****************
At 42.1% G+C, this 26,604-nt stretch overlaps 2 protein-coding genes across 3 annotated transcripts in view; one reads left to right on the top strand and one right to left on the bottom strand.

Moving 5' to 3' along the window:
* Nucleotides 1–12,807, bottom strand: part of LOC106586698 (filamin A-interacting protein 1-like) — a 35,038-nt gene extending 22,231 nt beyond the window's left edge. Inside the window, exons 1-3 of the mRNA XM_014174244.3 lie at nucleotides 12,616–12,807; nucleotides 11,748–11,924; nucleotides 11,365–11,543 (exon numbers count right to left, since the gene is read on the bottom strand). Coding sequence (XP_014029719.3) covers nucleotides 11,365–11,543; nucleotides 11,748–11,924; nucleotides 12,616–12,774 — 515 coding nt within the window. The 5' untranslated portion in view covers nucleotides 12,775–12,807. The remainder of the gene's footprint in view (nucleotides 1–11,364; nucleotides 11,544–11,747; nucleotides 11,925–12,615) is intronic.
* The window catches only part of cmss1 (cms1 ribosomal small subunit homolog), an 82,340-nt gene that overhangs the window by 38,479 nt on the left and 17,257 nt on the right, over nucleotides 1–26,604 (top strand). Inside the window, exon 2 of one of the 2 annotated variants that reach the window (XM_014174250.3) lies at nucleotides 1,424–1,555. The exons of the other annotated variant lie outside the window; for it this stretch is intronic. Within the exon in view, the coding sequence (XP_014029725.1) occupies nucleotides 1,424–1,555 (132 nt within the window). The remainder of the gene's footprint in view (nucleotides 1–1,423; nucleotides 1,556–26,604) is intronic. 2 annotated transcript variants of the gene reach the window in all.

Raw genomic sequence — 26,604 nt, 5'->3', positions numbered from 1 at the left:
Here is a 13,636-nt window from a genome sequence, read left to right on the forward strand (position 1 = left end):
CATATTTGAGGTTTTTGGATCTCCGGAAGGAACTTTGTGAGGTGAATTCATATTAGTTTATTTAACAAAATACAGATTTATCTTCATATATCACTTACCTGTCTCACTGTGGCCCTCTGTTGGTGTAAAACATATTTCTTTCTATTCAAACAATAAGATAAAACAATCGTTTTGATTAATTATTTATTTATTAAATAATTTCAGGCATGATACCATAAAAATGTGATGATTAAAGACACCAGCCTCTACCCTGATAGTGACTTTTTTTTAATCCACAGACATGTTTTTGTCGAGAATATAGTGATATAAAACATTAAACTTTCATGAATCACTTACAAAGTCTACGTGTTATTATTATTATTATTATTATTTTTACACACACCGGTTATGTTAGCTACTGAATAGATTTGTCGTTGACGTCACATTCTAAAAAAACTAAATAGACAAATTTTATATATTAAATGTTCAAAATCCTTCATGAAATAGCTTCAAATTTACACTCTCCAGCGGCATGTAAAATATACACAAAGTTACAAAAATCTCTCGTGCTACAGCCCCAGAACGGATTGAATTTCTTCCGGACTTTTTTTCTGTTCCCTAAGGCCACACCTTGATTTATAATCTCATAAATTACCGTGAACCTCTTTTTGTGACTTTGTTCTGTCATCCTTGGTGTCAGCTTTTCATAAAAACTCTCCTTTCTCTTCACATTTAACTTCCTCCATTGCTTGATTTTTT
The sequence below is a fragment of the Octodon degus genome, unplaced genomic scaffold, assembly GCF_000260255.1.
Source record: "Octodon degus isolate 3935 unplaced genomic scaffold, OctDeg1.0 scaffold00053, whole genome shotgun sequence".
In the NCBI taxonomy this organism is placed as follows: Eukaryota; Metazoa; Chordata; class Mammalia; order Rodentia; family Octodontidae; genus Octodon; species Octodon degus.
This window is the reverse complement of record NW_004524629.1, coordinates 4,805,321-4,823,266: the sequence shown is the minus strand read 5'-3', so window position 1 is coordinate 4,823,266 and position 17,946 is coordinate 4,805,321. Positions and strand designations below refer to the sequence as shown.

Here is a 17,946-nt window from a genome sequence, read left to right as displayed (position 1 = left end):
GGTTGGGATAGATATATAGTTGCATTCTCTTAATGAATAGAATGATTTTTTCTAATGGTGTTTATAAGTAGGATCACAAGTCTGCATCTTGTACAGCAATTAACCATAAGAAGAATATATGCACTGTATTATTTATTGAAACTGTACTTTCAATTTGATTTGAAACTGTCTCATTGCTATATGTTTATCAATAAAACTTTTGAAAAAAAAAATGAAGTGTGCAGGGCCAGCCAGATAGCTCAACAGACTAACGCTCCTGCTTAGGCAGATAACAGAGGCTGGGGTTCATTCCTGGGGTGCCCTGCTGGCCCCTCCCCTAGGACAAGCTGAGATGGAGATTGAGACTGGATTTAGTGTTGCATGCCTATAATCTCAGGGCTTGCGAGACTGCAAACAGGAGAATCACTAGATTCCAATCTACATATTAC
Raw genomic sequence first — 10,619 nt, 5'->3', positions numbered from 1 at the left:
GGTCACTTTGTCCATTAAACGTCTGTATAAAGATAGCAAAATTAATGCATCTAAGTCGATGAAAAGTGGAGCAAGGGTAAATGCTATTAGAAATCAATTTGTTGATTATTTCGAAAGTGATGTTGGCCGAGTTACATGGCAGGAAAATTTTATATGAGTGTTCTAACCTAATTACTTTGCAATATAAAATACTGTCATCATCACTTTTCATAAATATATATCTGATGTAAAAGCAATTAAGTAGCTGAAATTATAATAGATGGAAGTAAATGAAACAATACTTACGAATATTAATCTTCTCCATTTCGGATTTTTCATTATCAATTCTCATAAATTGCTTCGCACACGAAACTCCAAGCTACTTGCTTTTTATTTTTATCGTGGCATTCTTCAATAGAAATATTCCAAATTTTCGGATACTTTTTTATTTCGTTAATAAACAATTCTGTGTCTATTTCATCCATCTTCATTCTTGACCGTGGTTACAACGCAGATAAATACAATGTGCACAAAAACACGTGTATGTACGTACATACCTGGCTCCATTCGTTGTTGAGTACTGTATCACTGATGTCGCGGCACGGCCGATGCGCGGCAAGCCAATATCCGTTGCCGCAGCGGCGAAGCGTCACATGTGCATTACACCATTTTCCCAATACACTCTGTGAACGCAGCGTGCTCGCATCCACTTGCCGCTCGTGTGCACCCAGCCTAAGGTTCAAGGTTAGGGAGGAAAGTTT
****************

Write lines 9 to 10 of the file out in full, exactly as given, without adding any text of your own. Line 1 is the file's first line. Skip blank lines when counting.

Source record: "Octodon degus isolate 3935 unplaced genomic scaffold, OctDeg1.0 scaffold00053, whole genome shotgun sequence".
In the NCBI taxonomy this organism is placed as follows: Eukaryota; Metazoa; Chordata; class Mammalia; order Rodentia; family Octodontidae; genus Octodon; species Octodon degus.